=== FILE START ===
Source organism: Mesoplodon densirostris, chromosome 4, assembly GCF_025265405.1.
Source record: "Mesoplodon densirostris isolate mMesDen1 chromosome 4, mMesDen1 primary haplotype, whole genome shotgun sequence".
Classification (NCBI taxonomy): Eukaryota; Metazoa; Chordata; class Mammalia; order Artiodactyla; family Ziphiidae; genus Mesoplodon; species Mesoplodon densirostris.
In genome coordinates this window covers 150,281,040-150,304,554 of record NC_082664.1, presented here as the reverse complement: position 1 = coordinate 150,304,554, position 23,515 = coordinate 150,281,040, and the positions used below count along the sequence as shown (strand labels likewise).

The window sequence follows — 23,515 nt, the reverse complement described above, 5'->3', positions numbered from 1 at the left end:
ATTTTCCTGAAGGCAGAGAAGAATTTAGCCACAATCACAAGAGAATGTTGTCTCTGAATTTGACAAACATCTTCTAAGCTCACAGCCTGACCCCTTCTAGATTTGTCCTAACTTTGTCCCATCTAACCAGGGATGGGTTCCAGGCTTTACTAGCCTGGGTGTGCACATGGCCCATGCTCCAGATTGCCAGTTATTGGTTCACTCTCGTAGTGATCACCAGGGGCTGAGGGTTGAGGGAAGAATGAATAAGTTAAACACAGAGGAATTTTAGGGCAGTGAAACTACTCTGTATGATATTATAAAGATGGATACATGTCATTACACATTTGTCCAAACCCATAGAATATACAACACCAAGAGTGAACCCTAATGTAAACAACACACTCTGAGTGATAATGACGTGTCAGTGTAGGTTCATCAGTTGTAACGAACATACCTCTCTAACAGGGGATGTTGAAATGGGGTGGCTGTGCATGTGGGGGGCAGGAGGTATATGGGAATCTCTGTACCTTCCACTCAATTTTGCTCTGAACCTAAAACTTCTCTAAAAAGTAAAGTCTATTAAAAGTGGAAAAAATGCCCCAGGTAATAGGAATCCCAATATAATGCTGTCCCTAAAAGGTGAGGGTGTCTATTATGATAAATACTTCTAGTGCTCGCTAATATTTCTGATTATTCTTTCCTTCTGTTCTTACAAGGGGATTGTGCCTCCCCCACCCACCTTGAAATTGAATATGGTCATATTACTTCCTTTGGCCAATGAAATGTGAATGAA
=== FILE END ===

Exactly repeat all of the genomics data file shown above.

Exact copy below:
Source organism: Mesoplodon densirostris, chromosome 4, assembly GCF_025265405.1.
Source record: "Mesoplodon densirostris isolate mMesDen1 chromosome 4, mMesDen1 primary haplotype, whole genome shotgun sequence".
Classification (NCBI taxonomy): Eukaryota; Metazoa; Chordata; class Mammalia; order Artiodactyla; family Ziphiidae; genus Mesoplodon; species Mesoplodon densirostris.
In genome coordinates this window covers 150,281,040-150,304,554 of record NC_082664.1, presented here as the reverse complement: position 1 = coordinate 150,304,554, position 23,515 = coordinate 150,281,040, and the positions used below count along the sequence as shown (strand labels likewise).

The window sequence follows — 23,515 nt, the reverse complement described above, 5'->3', positions numbered from 1 at the left end:
ATTTTCCTGAAGGCAGAGAAGAATTTAGCCACAATCACAAGAGAATGTTGTCTCTGAATTTGACAAACATCTTCTAAGCTCACAGCCTGACCCCTTCTAGATTTGTCCTAACTTTGTCCCATCTAACCAGGGATGGGTTCCAGGCTTTACTAGCCTGGGTGTGCACATGGCCCATGCTCCAGATTGCCAGTTATTGGTTCACTCTCGTAGTGATCACCAGGGGCTGAGGGTTGAGGGAAGAATGAATAAGTTAAACACAGAGGAATTTTAGGGCAGTGAAACTACTCTGTATGATATTATAAAGATGGATACATGTCATTACACATTTGTCCAAACCCATAGAATATACAACACCAAGAGTGAACCCTAATGTAAACAACACACTCTGAGTGATAATGACGTGTCAGTGTAGGTTCATCAGTTGTAACGAACATACCTCTCTAACAGGGGATGTTGAAATGGGGTGGCTGTGCATGTGGGGGGCAGGAGGTATATGGGAATCTCTGTACCTTCCACTCAATTTTGCTCTGAACCTAAAACTTCTCTAAAAAGTAAAGTCTATTAAAAGTGGAAAAAATGCCCCAGGTAATAGGAATCCCAATATAATGCTGTCCCTAAAAGGTGAGGGTGTCTATTATGATAAATACTTCTAGTGCTCGCTAATATTTCTGATTATTCTTTCCTTCTGTTCTTACAAGGGGATTGTGCCTCCCCCACCCACCTTGAAATTGAATATGGTCATATTACTTCCTTTGGCCAATGAAATGTGAATGAA